Greek firms in FYROM bracing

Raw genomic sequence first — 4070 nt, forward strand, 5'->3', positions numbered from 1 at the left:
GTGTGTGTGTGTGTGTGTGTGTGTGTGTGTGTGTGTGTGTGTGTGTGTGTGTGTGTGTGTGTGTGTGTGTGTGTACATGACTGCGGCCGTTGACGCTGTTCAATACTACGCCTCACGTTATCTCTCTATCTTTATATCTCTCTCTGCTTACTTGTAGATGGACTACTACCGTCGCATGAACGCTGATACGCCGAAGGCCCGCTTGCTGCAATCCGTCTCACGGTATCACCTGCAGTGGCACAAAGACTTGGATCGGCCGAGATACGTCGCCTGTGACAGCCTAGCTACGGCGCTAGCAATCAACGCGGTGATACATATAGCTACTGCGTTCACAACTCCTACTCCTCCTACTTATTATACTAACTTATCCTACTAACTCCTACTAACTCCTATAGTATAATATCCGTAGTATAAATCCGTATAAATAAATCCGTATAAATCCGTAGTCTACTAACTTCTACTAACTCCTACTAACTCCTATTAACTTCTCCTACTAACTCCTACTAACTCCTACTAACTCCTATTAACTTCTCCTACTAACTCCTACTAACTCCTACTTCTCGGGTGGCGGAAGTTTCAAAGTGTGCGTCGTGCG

Greek companies that are active in the Former Yugoslav Republic of Macedonia (FYROM) are preparing for a new and difficult period, whose length cannot be forecast. «Everything will depend on the outcome of the NATO summit in Bucharest and the reaction of the FYROM side. At present, no one can predict developments. There is indeed concern about what lies ahead,» said a top official of one of the 350 companies of Greek interests that are active in the neighboring country. He does believe, however, that despite the temporary escalation of tension between the two countries, the majority of FYROM citizens will not boycott Greek enterprises and products. «So far there has been no decline in sales nor any other action taken against Greek companies. Of course, no one can rule out isolated incidents of attacks on installations, but we are talking about well-established and strong companies that can endure such conditions,» he added. He considers inconceivable that the Skopje government might allow the diplomatic battle to spill over into the business sector. «At the moment, there are 20,000 employees at the Greek-interest companies, a very significant figure in a country where unemployment is as high as 37 percent. The vast majority of employees in these companies are locals,» the same source stresses. In areas close to the Greek border, where Greek companies are most active, unemployment is as low as 7 percent. Direct Greek investment through privatizations and acquisitions (such as Hellenic Petroleum’s takeover of OKTA and National Bank’s acquisition of Stopanska Banka) represents invested capital totaling -1 billion, giving it the top spot among foreign investors in the country. FYROM has several advantages for Greek companies that invest there. These include proximity to Greece, low transport costs, the signing of preferential agreements with the countries of former Yugoslavia, comparatively low labor costs, an ongoing program of privatization and favorable tax arrangements, which have attracted Greek investors despite the problems in bilateral diplomatic relations.

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